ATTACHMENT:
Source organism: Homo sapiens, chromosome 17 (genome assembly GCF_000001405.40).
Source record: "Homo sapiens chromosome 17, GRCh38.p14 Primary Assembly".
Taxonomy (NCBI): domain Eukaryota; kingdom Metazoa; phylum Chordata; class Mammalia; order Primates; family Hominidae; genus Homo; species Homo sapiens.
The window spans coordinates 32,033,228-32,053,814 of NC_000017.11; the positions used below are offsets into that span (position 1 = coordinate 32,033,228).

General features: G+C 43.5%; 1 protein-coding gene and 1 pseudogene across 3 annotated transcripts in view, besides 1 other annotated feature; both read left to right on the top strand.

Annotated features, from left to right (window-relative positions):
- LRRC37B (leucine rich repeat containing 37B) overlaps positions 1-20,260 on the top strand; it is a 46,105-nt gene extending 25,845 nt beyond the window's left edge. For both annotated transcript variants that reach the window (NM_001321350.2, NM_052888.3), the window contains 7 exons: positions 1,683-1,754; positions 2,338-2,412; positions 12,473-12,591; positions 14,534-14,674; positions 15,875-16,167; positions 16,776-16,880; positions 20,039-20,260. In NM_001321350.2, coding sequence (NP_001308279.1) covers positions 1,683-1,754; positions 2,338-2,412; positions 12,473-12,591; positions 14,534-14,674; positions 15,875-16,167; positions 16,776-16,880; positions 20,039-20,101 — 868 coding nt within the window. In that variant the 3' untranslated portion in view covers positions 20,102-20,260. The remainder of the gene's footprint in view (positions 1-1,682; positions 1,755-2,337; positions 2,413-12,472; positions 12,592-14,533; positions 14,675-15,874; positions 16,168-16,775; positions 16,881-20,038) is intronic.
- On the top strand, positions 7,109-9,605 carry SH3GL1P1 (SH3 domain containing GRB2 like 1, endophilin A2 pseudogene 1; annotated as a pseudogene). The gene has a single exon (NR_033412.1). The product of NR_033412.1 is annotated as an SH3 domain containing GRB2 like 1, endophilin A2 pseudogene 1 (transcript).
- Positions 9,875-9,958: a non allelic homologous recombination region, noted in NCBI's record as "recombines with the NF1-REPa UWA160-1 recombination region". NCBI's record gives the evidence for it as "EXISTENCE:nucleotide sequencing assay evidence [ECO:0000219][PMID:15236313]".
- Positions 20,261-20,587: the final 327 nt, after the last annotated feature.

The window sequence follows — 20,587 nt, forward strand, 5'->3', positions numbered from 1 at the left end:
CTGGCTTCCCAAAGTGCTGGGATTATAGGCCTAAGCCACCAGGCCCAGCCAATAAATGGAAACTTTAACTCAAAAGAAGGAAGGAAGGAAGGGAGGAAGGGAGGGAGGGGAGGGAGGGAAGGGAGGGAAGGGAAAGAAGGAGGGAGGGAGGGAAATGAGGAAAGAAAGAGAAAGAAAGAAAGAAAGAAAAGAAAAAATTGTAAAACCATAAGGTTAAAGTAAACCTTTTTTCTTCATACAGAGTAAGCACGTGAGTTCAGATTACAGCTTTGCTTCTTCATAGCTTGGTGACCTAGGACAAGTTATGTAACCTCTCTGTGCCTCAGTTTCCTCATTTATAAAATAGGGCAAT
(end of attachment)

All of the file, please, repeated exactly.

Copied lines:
Source organism: Homo sapiens, chromosome 17 (genome assembly GCF_000001405.40).
Source record: "Homo sapiens chromosome 17, GRCh38.p14 Primary Assembly".
Taxonomy (NCBI): domain Eukaryota; kingdom Metazoa; phylum Chordata; class Mammalia; order Primates; family Hominidae; genus Homo; species Homo sapiens.
The window spans coordinates 32,033,228-32,053,814 of NC_000017.11; the positions used below are offsets into that span (position 1 = coordinate 32,033,228).

General features: G+C 43.5%; 1 protein-coding gene and 1 pseudogene across 3 annotated transcripts in view, besides 1 other annotated feature; both read left to right on the top strand.

Annotated features, from left to right (window-relative positions):
- LRRC37B (leucine rich repeat containing 37B) overlaps positions 1-20,260 on the top strand; it is a 46,105-nt gene extending 25,845 nt beyond the window's left edge. For both annotated transcript variants that reach the window (NM_001321350.2, NM_052888.3), the window contains 7 exons: positions 1,683-1,754; positions 2,338-2,412; positions 12,473-12,591; positions 14,534-14,674; positions 15,875-16,167; positions 16,776-16,880; positions 20,039-20,260. In NM_001321350.2, coding sequence (NP_001308279.1) covers positions 1,683-1,754; positions 2,338-2,412; positions 12,473-12,591; positions 14,534-14,674; positions 15,875-16,167; positions 16,776-16,880; positions 20,039-20,101 — 868 coding nt within the window. In that variant the 3' untranslated portion in view covers positions 20,102-20,260. The remainder of the gene's footprint in view (positions 1-1,682; positions 1,755-2,337; positions 2,413-12,472; positions 12,592-14,533; positions 14,675-15,874; positions 16,168-16,775; positions 16,881-20,038) is intronic.
- On the top strand, positions 7,109-9,605 carry SH3GL1P1 (SH3 domain containing GRB2 like 1, endophilin A2 pseudogene 1; annotated as a pseudogene). The gene has a single exon (NR_033412.1). The product of NR_033412.1 is annotated as an SH3 domain containing GRB2 like 1, endophilin A2 pseudogene 1 (transcript).
- Positions 9,875-9,958: a non allelic homologous recombination region, noted in NCBI's record as "recombines with the NF1-REPa UWA160-1 recombination region". NCBI's record gives the evidence for it as "EXISTENCE:nucleotide sequencing assay evidence [ECO:0000219][PMID:15236313]".
- Positions 20,261-20,587: the final 327 nt, after the last annotated feature.

The window sequence follows — 20,587 nt, forward strand, 5'->3', positions numbered from 1 at the left end:
CTGGCTTCCCAAAGTGCTGGGATTATAGGCCTAAGCCACCAGGCCCAGCCAATAAATGGAAACTTTAACTCAAAAGAAGGAAGGAAGGAAGGGAGGAAGGGAGGGAGGGGAGGGAGGGAAGGGAGGGAAGGGAAAGAAGGAGGGAGGGAGGGAAATGAGGAAAGAAAGAGAAAGAAAGAAAGAAAGAAAAGAAAAAATTGTAAAACCATAAGGTTAAAGTAAACCTTTTTTCTTCATACAGAGTAAGCACGTGAGTTCAGATTACAGCTTTGCTTCTTCATAGCTTGGTGACCTAGGACAAGTTATGTAACCTCTCTGTGCCTCAGTTTCCTCATTTATAAAATAGGGCAAT